A common scenario in competitive intelligence is that you know a product launch is imminent, and you would like to alert senior executives or your PR department just before the actual launch, ideally with details about the product. The chances of knowing before everyone else does are remote - sandwiched between well-connected bloggers, tweeting employees, and companies that crack down on leaks.
One technique, particularly for technology companies, is to speculate what the URL of the new product might be, and visit that URL regularly in the hope that it will be published before the product is announced. This is what Bloomberg does, to give its subscribers an edge. Take, for example, Wells Fargo's choice of URLs for publishing SEC filings:
The obvious conclusion would be to start monitoring "https://www.wellsfargo.com/downloads/pdf/invest_relations/4Q10_10Q.pdf" just ahead of the expected release date, hoping that the relevant content appears there perhaps hours, even minutes, before it becomes public knowledge.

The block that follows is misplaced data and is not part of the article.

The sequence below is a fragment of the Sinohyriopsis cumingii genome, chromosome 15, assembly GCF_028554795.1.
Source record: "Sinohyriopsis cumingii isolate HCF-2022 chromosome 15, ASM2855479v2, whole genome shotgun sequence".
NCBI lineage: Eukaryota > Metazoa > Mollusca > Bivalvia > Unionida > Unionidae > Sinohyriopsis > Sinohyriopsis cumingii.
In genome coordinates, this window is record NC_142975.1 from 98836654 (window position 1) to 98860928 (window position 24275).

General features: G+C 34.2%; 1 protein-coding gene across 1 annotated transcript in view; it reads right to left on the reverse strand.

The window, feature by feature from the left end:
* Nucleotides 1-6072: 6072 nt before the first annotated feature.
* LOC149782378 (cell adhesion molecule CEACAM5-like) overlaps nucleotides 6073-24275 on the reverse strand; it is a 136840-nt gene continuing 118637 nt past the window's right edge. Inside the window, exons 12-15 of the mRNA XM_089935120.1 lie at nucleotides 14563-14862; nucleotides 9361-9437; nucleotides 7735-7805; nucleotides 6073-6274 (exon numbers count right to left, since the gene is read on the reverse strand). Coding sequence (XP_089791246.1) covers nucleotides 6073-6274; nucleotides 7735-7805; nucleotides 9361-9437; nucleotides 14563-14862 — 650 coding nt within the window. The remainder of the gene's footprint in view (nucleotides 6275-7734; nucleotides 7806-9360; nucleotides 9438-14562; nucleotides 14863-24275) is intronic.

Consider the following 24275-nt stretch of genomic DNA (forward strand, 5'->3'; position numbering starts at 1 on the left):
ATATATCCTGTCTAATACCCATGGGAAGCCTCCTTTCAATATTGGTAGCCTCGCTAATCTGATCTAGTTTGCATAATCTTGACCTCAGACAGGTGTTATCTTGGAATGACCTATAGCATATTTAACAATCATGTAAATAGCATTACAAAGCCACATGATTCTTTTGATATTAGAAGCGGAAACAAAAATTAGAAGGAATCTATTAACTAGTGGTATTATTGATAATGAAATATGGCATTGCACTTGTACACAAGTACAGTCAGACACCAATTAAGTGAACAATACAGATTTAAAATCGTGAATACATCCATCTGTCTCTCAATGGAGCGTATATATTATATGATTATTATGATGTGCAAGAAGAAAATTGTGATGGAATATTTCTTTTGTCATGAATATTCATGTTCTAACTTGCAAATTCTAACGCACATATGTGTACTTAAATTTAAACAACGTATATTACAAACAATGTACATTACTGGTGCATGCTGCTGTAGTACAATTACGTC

A similar line of thought applies to product URLs. For example, these URLs from Apple:
The iPad's name was known before the product was launched (even if it had not been, there were only two or three possibilities). So it would have made sense to monitor the possible iPad url. Apple is a bad example because the ultra-secretive company is unlikely to make such a basic slip, but the principle remains the same.
For this technique to be effective, the potential URL will need to be monitored very regularly, for example every minute during the estimated launch window. A basic approach is to use RefreshThing, but there are disadvantages to this largely manual method. An automated approach is preferable, that analyzes the target page to check if it remains blank or has had content added - these are not difficult to write. The benefits include being able to prepare a response to the product before journalists start calling, and being able to communicate with customers about this new product before they start being influenced by the opinions of others.